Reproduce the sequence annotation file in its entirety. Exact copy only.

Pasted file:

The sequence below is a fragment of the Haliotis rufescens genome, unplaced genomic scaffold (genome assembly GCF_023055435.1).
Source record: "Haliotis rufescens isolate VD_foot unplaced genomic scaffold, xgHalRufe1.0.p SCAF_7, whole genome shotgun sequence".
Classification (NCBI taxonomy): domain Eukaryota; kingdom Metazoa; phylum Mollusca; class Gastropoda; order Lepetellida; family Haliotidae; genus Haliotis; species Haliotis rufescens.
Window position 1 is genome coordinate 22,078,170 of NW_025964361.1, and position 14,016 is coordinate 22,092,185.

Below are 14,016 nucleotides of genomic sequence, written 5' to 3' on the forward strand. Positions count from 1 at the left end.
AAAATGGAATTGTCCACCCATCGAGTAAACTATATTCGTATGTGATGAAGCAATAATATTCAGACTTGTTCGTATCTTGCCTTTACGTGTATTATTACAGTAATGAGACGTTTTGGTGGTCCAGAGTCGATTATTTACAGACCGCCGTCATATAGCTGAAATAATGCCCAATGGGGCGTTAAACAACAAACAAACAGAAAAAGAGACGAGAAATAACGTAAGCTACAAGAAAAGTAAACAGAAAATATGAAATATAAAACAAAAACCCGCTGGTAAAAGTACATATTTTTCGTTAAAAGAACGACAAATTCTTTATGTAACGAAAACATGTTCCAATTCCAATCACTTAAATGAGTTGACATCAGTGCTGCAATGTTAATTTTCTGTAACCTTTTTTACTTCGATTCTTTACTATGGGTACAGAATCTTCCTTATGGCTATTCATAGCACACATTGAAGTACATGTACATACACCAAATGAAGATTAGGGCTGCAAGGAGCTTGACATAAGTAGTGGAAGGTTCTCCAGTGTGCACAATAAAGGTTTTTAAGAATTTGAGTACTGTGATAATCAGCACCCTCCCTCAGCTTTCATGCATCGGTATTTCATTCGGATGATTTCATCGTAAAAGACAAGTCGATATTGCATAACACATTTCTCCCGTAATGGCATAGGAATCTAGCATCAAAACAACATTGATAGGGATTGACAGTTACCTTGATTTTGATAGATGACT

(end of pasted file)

The sequence below is a fragment of the Haliotis rufescens genome, unplaced genomic scaffold (genome assembly GCF_023055435.1).
Source record: "Haliotis rufescens isolate VD_foot unplaced genomic scaffold, xgHalRufe1.0.p SCAF_7, whole genome shotgun sequence".
Classification (NCBI taxonomy): domain Eukaryota; kingdom Metazoa; phylum Mollusca; class Gastropoda; order Lepetellida; family Haliotidae; genus Haliotis; species Haliotis rufescens.
Window position 1 is genome coordinate 22,078,170 of NW_025964361.1, and position 14,016 is coordinate 22,092,185.

Below are 14,016 nucleotides of genomic sequence, written 5' to 3' on the forward strand. Positions count from 1 at the left end.
AAAATGGAATTGTCCACCCATCGAGTAAACTATATTCGTATGTGATGAAGCAATAATATTCAGACTTGTTCGTATCTTGCCTTTACGTGTATTATTACAGTAATGAGACGTTTTGGTGGTCCAGAGTCGATTATTTACAGACCGCCGTCATATAGCTGAAATAATGCCCAATGGGGCGTTAAACAACAAACAAACAGAAAAAGAGACGAGAAATAACGTAAGCTACAAGAAAAGTAAACAGAAAATATGAAATATAAAACAAAAACCCGCTGGTAAAAGTACATATTTTTCGTTAAAAGAACGACAAATTCTTTATGTAACGAAAACATGTTCCAATTCCAATCACTTAAATGAGTTGACATCAGTGCTGCAATGTTAATTTTCTGTAACCTTTTTTACTTCGATTCTTTACTATGGGTACAGAATCTTCCTTATGGCTATTCATAGCACACATTGAAGTACATGTACATACACCAAATGAAGATTAGGGCTGCAAGGAGCTTGACATAAGTAGTGGAAGGTTCTCCAGTGTGCACAATAAAGGTTTTTAAGAATTTGAGTACTGTGATAATCAGCACCCTCCCTCAGCTTTCATGCATCGGTATTTCATTCGGATGATTTCATCGTAAAAGACAAGTCGATATTGCATAACACATTTCTCCCGTAATGGCATAGGAATCTAGCATCAAAACAACATTGATAGGGATTGACAGTTACCTTGATTTTGATAGATGACT